This plant is only a few inches high, but Early Saxifrage can be a bit taller.

Down by the marsh the double Marsh Marigolds were blooming. I also have one (one measly) plant of the regular Caltha palustris but it seems to be struggling. Maybe not enough sun..... must move it to a sunnier spot after it finishes blooming this year. Usually I'm not too zipped on double flowers, but the double Marshies are charming. The plants are low and tend to sprawl but in a good year they are covered with flowers which, like most doubles, last a lot longer than the singles.

My neighbour has an acre of Marsh Marigold, why do I have so much trouble growing it???

On slightly higher ground Viola adunca, Hooked Violet, was blooming nicely. This is one of the tribe of stemless blues - but easy to identify because of the long, slightly 'hooked' spur on the flowers. It is also one of the first to bloom. V. labradorica (Dog Violet, silly name) blooms at the same time, but it's flowers are a soft pinkish lavender, and it invariably grows in the open. V. adunca likes deciduous woods and snuggles among the fallen leaves of the previous summer.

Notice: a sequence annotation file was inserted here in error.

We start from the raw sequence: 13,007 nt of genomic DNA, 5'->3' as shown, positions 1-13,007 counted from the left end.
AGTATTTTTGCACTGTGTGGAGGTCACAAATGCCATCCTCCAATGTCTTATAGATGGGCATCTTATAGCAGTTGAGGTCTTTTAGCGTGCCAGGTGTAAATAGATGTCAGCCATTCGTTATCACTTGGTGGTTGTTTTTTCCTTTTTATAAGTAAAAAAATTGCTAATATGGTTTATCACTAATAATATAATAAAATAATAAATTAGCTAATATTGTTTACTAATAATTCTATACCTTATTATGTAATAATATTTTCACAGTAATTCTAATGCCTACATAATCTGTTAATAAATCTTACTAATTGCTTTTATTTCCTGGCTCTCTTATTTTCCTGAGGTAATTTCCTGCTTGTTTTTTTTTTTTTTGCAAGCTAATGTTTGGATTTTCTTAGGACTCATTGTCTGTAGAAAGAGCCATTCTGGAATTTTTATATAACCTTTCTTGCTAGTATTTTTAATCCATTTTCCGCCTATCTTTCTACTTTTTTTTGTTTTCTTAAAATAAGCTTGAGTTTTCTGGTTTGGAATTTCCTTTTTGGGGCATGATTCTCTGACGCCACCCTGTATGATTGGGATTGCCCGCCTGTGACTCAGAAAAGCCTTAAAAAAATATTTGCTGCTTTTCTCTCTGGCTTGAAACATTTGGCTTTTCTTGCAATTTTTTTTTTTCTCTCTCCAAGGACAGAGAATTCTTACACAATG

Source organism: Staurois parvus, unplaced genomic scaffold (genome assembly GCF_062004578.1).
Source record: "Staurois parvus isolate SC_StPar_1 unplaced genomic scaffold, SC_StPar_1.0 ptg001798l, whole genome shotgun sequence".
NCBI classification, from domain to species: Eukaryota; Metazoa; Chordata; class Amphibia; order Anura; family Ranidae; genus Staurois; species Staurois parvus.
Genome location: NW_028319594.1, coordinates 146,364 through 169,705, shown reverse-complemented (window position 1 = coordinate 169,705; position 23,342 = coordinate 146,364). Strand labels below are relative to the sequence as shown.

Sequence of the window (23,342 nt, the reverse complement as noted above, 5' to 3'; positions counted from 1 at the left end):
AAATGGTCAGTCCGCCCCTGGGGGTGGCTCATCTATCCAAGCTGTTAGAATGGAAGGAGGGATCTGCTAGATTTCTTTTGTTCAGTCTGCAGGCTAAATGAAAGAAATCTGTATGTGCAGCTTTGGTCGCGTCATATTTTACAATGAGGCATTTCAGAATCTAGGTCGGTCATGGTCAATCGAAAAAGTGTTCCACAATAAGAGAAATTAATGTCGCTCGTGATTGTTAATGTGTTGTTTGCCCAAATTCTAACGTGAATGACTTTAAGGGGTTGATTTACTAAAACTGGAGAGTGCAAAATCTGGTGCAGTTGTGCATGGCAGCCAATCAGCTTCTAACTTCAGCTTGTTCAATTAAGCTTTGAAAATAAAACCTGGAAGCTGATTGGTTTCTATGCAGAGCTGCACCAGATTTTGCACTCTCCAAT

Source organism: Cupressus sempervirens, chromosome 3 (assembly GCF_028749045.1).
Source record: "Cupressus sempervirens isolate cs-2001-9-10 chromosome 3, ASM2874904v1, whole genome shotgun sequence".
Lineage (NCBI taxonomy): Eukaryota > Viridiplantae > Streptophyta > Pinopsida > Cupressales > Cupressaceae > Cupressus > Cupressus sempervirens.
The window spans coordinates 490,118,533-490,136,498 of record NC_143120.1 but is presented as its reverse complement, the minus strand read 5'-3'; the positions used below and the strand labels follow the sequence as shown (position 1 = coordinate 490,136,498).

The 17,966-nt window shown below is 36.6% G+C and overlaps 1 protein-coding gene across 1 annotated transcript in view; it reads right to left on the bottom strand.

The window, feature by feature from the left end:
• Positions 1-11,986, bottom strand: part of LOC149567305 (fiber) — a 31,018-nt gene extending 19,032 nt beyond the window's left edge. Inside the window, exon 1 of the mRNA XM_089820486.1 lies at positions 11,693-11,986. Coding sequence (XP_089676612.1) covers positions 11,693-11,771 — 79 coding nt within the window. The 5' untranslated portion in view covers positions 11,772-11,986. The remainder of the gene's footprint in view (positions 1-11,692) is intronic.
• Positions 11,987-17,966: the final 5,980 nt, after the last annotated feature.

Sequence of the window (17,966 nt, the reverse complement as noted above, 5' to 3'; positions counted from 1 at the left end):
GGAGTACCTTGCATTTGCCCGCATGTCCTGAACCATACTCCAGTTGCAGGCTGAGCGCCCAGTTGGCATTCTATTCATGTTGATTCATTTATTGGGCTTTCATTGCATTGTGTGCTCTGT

Northern Violet, V. macloskeyi, was in bloom everywhere. It seems to follow the marsh edge or the beaver pond edge, but grows in sun or shade, down by the water or up on the drier banks. The leaves are round to heart-shaped, bright green, shiny, and neatly scalloped. The flowers are tiny but numerous.

You could easily confuse this one with V. renifolia, the Kidney-leaved Violet (who named these things?) but the leaves and where it chooses to grow are very different. In V. renifolia the leaves are kidney-shaped, thick, a greyer green, and covered with fairly long hairs.